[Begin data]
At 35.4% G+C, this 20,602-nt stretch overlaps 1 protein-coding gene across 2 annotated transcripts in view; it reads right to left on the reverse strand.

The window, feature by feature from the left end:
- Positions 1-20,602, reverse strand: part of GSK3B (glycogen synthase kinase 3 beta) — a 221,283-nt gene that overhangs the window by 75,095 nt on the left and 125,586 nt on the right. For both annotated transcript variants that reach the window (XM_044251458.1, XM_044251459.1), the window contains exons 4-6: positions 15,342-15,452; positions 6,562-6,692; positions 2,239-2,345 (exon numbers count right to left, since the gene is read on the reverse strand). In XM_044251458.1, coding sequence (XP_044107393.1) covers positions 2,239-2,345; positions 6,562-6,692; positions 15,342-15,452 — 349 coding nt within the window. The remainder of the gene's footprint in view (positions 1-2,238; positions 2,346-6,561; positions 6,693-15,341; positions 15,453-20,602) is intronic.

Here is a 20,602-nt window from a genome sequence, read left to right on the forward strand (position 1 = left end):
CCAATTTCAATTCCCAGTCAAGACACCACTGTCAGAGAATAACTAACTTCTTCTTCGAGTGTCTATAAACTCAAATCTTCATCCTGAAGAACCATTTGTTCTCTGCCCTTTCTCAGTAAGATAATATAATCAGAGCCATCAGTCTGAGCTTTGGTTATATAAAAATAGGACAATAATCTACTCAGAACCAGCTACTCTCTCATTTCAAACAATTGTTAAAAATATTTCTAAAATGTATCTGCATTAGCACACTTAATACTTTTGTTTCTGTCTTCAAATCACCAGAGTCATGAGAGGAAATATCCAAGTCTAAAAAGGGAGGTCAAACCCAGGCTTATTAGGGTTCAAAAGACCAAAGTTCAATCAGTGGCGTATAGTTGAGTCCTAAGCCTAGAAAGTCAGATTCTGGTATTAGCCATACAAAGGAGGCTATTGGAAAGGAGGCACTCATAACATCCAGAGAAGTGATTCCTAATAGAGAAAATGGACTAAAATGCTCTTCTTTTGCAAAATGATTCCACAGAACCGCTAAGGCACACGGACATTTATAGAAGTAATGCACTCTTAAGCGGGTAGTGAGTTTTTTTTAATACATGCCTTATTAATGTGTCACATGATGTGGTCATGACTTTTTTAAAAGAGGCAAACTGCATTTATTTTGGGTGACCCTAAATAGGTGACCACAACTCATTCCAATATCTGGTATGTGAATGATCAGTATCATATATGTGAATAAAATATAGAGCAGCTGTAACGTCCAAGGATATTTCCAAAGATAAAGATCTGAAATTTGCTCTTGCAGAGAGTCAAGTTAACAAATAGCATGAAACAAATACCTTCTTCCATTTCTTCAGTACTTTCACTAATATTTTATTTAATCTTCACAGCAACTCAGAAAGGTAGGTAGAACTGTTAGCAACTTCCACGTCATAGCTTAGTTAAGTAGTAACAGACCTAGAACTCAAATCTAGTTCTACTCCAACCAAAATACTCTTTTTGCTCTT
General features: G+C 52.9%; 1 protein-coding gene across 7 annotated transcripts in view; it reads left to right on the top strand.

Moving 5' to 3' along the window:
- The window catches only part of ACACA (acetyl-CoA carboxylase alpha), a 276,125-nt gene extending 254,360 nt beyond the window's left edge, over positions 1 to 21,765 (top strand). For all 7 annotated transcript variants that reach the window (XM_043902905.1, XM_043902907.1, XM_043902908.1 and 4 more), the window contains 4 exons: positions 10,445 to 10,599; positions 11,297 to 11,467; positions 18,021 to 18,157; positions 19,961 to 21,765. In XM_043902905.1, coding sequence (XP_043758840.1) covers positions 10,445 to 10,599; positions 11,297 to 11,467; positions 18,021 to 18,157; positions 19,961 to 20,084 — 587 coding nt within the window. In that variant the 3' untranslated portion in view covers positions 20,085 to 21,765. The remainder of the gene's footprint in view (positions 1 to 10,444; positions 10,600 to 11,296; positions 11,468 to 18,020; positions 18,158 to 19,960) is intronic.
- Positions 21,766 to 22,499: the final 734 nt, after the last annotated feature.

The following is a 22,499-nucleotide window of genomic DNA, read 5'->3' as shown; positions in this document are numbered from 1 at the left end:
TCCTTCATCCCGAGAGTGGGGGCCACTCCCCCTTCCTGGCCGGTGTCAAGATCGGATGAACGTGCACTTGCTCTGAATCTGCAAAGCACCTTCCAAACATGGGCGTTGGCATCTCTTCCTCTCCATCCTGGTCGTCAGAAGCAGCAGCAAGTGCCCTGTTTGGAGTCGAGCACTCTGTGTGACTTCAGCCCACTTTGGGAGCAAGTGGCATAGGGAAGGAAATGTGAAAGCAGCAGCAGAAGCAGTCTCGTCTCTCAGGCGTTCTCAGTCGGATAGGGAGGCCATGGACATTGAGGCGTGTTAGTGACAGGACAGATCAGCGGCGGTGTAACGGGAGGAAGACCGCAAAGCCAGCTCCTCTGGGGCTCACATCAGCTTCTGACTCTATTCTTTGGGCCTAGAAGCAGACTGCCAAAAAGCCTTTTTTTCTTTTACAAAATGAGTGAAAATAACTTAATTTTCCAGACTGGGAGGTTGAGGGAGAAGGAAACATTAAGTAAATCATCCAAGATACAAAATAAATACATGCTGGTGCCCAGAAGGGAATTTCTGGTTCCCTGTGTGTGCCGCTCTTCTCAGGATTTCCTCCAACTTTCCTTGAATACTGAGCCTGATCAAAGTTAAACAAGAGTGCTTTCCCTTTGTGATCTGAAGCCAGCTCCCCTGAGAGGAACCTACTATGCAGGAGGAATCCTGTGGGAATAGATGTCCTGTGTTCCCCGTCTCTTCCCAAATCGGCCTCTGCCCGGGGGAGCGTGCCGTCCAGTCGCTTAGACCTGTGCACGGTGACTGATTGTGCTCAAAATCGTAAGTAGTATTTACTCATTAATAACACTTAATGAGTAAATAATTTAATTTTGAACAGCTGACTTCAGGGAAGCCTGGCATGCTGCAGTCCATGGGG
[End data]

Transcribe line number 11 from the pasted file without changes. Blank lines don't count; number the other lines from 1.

TCCTTCATCCCGAGAGTGGGGGCCACTCCCCCTTCCTGGCCGGTGTCAAGATCGGATGAACGTGCACTTGCTCTGAATCTGCAAAGCACCTTCCAAACATGGGCGTTGGCATCTCTTCCTCTCCATCCTGGTCGTCAGAAGCAGCAGCAAGTGCCCTGTTTGGAGTCGAGCACTCTGTGTGACTTCAGCCCACTTTGGGAGCAAGTGGCATAGGGAAGGAAATGTGAAAGCAGCAGCAGAAGCAGTCTCGTCTCTCAGGCGTTCTCAGTCGGATAGGGAGGCCATGGACATTGAGGCGTGTTAGTGACAGGACAGATCAGCGGCGGTGTAACGGGAGGAAGACCGCAAAGCCAGCTCCTCTGGGGCTCACATCAGCTTCTGACTCTATTCTTTGGGCCTAGAAGCAGACTGCCAAAAAGCCTTTTTTTCTTTTACAAAATGAGTGAAAATAACTTAATTTTCCAGACTGGGAGGTTGAGGGAGAAGGAAACATTAAGTAAATCATCCAAGATACAAAATAAATACATGCTGGTGCCCAGAAGGGAATTTCTGGTTCCCTGTGTGTGCCGCTCTTCTCAGGATTTCCTCCAACTTTCCTTGAATACTGAGCCTGATCAAAGTTAAACAAGAGTGCTTTCCCTTTGTGATCTGAAGCCAGCTCCCCTGAGAGGAACCTACTATGCAGGAGGAATCCTGTGGGAATAGATGTCCTGTGTTCCCCGTCTCTTCCCAAATCGGCCTCTGCCCGGGGGAGCGTGCCGTCCAGTCGCTTAGACCTGTGCACGGTGACTGATTGTGCTCAAAATCGTAAGTAGTATTTACTCATTAATAACACTTAATGAGTAAATAATTTAATTTTGAACAGCTGACTTCAGGGAAGCCTGGCATGCTGCAGTCCATGGGG